"People don't know that they were witnesses -- that they might actually have evidence in their phones or in their cameras," Juliette Kayyem, President Obama's former assistant secretary for homeland security, said on CNN's "Starting Point."
Davis vowed authorities will sift "through every frame of every video."
The FBI is likely issuing subpoenas for records from cell towers in the area to isolate and trace calls from around Copley Square at the time of the blasts, according to a federal law enforcement official.
Doctors believe bombs contained sharp objects
Two doctors overseeing treatment of the injured believe the explosive devices contained nails or similar objects.
Many patients have severe wounds "related to the blast effect of the bomb as well as small metallic fragments that entered their body," including "pellets" and "nail-like objects," said Dr. George Velmahos, head of trauma care at Massachusetts General Hospital.
A variety of sharp objects were found inside the patients' bodies, he said, adding that the bombs probably contained multiple metallic fragments.
Asked whether what was found in the patients' bodies could have come from nearby objects that exploded in the blast, Velmahos said he believes the materials were likely part of the explosive devices.
Ron Walls, chair of emergency medicine at Brigham and Women's Hospital, said most patients there were wounded by "ordinary debris." But three were injured by "perfectly round objects" that were "very uniform, consistent, metallic," he said. And another patient had more than 12 carpenter-type nails.
"There is no question some of these objects were implanted in the device for the purpose of being exploded forward," Wall said.
Authorities have not said what the bombs may have been made of.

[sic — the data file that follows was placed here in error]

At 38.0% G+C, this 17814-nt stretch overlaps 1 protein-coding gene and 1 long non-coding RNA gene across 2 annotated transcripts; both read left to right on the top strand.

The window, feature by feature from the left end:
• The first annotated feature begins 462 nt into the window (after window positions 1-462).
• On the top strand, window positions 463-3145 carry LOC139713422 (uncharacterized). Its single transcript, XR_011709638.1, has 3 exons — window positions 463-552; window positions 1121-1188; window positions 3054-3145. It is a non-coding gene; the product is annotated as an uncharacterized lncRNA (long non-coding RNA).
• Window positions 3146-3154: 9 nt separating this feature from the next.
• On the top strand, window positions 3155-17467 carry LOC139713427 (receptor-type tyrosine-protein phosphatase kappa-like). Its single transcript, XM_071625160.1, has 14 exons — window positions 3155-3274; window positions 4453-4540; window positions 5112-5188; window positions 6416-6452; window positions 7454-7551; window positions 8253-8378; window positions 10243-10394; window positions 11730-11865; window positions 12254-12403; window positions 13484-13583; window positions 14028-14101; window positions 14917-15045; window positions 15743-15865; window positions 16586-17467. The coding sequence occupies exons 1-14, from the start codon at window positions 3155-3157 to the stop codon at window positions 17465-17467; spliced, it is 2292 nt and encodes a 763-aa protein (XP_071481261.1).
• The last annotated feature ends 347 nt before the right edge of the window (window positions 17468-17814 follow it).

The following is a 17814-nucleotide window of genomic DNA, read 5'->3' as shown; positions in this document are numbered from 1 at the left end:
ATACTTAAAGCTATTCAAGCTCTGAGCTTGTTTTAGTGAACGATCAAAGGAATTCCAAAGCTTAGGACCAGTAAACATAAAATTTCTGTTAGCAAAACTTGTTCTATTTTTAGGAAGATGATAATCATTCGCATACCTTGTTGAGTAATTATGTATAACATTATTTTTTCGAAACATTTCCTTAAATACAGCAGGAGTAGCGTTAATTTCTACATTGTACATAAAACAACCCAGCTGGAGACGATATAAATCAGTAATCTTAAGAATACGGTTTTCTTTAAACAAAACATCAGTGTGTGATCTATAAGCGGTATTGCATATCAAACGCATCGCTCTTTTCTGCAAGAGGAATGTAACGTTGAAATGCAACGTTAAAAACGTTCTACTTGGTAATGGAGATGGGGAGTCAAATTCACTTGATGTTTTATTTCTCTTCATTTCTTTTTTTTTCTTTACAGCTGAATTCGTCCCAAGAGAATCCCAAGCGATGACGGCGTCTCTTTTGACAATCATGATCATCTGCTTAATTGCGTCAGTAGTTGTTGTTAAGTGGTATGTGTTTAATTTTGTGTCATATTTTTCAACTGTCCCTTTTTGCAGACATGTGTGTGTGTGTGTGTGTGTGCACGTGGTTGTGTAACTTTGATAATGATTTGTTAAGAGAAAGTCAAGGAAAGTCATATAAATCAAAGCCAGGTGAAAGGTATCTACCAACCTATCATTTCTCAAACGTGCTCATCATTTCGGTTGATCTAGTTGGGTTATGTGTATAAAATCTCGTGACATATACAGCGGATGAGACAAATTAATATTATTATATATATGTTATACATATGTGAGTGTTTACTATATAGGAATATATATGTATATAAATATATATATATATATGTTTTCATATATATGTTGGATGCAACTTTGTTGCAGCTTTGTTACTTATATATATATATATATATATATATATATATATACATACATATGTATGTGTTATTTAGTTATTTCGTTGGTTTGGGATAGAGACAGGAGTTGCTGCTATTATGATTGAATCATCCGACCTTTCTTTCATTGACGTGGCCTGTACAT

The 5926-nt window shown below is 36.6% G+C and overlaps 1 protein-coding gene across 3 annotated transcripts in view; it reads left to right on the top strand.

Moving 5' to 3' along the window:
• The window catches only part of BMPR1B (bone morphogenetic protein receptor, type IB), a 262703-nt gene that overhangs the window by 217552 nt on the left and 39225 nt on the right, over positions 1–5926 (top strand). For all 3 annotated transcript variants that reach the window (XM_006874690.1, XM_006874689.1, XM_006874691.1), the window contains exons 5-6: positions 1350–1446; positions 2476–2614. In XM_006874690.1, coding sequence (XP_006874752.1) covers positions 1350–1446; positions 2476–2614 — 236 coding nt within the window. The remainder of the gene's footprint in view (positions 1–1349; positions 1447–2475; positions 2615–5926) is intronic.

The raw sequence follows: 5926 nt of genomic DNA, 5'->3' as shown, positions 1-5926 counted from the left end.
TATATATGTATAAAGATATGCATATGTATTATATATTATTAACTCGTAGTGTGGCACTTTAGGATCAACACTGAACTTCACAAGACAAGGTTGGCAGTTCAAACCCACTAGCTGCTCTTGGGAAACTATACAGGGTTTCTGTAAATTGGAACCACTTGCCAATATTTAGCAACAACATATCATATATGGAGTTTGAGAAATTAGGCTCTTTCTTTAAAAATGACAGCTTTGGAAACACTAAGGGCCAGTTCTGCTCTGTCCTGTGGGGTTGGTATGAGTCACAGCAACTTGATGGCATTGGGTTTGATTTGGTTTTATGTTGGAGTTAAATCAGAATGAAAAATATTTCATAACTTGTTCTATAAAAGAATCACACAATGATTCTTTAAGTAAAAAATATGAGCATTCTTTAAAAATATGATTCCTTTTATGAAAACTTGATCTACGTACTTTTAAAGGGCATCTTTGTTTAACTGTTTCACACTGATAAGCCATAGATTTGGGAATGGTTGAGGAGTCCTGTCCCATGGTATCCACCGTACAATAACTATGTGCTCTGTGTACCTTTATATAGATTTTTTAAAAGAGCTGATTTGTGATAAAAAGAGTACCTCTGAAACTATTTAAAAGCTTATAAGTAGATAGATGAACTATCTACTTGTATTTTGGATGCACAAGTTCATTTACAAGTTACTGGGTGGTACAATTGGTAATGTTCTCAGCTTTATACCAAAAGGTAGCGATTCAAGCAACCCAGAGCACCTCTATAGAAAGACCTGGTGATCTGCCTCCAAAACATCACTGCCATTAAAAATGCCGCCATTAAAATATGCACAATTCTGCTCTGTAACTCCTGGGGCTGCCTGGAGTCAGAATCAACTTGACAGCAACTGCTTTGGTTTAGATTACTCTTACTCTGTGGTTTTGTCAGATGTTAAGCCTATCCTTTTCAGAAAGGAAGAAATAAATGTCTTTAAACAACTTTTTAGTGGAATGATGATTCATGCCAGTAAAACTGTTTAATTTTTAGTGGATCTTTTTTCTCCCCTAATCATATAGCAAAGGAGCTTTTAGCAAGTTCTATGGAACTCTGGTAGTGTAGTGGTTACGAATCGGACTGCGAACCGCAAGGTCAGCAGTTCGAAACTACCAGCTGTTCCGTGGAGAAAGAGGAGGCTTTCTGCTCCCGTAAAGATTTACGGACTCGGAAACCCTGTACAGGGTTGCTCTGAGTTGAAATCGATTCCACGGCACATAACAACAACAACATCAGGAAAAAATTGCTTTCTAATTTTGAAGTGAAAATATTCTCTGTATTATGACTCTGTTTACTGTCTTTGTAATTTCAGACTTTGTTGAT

No unexploded bombs
Suspicious packages that were detonated out of precaution after the bombings turned out not to be explosive devices after all.
After the blasts Monday, some officials reported that explosive devices that failed to go off were found.
But investigators said Tuesday the only bombs were the two that exploded at the marathon.
The intelligence community is poring through all threat reporting for any clues, U.S. counterterrorism officials told CNN.
That includes any claims made on jihadist websites. Nothing is being dismissed this early on, the officials said.
A law enforcement official in Boston said investigators "have a number of active leads and some good early progress in the forensics analysis."
There were no credible threats ahead of the race, a state government official said.
Boston officials who worked quickly Monday to clear the crime scene and divert thousands of runners half a mile away should get an award, said Kayyem, who also served as homeland security adviser to Massachusetts Gov. Deval Patrick.
The move minimized chaos and "preserved the crime scene, which is going to be key for the FBI investigation. Those are lessons learned out of 9/11."
Open events are hard to secure, Kayyem said. "People say, 'Oh, how could this happen again?...' The better way to look at it, I think, is: Did we respond better? I think the answer is yes."